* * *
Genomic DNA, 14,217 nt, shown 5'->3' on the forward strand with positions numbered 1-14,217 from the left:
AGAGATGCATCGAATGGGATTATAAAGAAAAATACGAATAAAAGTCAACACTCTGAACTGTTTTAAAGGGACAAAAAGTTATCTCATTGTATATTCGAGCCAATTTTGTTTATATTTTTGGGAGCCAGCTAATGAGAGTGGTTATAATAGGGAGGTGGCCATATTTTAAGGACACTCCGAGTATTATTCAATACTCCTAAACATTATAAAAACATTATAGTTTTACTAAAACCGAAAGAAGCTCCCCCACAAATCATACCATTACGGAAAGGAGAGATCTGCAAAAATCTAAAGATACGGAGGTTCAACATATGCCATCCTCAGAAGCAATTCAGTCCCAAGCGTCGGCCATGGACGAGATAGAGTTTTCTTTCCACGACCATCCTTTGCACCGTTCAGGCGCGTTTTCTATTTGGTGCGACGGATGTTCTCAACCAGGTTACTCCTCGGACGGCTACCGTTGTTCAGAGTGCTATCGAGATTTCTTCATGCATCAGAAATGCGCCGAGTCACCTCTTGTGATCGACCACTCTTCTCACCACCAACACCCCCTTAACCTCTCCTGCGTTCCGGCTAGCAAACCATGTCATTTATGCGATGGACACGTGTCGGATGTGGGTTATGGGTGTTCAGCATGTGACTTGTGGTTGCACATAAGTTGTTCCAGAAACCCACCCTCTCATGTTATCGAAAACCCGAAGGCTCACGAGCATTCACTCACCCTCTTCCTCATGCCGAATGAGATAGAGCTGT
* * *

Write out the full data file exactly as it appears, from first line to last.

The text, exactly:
Genomic DNA, 14,217 nt, shown 5'->3' on the forward strand with positions numbered 1-14,217 from the left:
AGAGATGCATCGAATGGGATTATAAAGAAAAATACGAATAAAAGTCAACACTCTGAACTGTTTTAAAGGGACAAAAAGTTATCTCATTGTATATTCGAGCCAATTTTGTTTATATTTTTGGGAGCCAGCTAATGAGAGTGGTTATAATAGGGAGGTGGCCATATTTTAAGGACACTCCGAGTATTATTCAATACTCCTAAACATTATAAAAACATTATAGTTTTACTAAAACCGAAAGAAGCTCCCCCACAAATCATACCATTACGGAAAGGAGAGATCTGCAAAAATCTAAAGATACGGAGGTTCAACATATGCCATCCTCAGAAGCAATTCAGTCCCAAGCGTCGGCCATGGACGAGATAGAGTTTTCTTTCCACGACCATCCTTTGCACCGTTCAGGCGCGTTTTCTATTTGGTGCGACGGATGTTCTCAACCAGGTTACTCCTCGGACGGCTACCGTTGTTCAGAGTGCTATCGAGATTTCTTCATGCATCAGAAATGCGCCGAGTCACCTCTTGTGATCGACCACTCTTCTCACCACCAACACCCCCTTAACCTCTCCTGCGTTCCGGCTAGCAAACCATGTCATTTATGCGATGGACACGTGTCGGATGTGGGTTATGGGTGTTCAGCATGTGACTTGTGGTTGCACATAAGTTGTTCCAGAAACCCACCCTCTCATGTTATCGAAAACCCGAAGGCTCACGAGCATTCACTCACCCTCTTCCTCATGCCGAATGAGATAGAGCTGT